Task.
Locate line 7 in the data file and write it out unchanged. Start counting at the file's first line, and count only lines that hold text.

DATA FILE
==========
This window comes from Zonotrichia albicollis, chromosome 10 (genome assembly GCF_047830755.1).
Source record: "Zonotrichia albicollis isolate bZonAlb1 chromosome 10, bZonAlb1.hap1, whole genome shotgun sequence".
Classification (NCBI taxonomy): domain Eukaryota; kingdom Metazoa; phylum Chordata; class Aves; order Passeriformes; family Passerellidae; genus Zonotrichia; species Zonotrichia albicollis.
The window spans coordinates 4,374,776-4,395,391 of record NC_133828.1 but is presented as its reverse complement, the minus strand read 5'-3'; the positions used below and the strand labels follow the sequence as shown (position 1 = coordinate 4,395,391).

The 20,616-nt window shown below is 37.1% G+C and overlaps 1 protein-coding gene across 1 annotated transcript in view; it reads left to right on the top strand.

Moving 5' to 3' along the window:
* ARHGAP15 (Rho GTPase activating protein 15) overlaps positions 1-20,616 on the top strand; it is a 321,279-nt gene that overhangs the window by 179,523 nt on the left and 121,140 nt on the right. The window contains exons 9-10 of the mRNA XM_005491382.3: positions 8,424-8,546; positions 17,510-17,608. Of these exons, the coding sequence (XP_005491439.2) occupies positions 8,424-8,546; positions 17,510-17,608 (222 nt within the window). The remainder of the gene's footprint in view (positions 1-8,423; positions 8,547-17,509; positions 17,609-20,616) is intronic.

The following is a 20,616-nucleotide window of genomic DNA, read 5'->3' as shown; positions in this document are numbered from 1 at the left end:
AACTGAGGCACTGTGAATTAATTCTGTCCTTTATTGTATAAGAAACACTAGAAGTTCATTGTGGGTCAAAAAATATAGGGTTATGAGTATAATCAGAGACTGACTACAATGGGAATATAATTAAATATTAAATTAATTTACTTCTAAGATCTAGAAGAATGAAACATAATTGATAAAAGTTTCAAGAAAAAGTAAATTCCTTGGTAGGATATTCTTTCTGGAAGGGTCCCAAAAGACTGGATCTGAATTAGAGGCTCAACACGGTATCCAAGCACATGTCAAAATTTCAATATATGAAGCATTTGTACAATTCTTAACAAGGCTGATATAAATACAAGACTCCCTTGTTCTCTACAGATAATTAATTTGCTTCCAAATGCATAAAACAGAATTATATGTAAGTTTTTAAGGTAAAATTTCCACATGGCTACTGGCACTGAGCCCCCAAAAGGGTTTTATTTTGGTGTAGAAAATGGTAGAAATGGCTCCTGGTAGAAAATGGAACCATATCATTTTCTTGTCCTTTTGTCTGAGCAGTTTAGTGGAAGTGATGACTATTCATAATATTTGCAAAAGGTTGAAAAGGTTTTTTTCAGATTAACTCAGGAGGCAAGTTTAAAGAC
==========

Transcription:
* ARHGAP15 (Rho GTPase activating protein 15) overlaps positions 1-20,616 on the top strand; it is a 321,279-nt gene that overhangs the window by 179,523 nt on the left and 121,140 nt on the right. The window contains exons 9-10 of the mRNA XM_005491382.3: positions 8,424-8,546; positions 17,510-17,608. Of these exons, the coding sequence (XP_005491439.2) occupies positions 8,424-8,546; positions 17,510-17,608 (222 nt within the window). The remainder of the gene's footprint in view (positions 1-8,423; positions 8,547-17,509; positions 17,609-20,616) is intronic.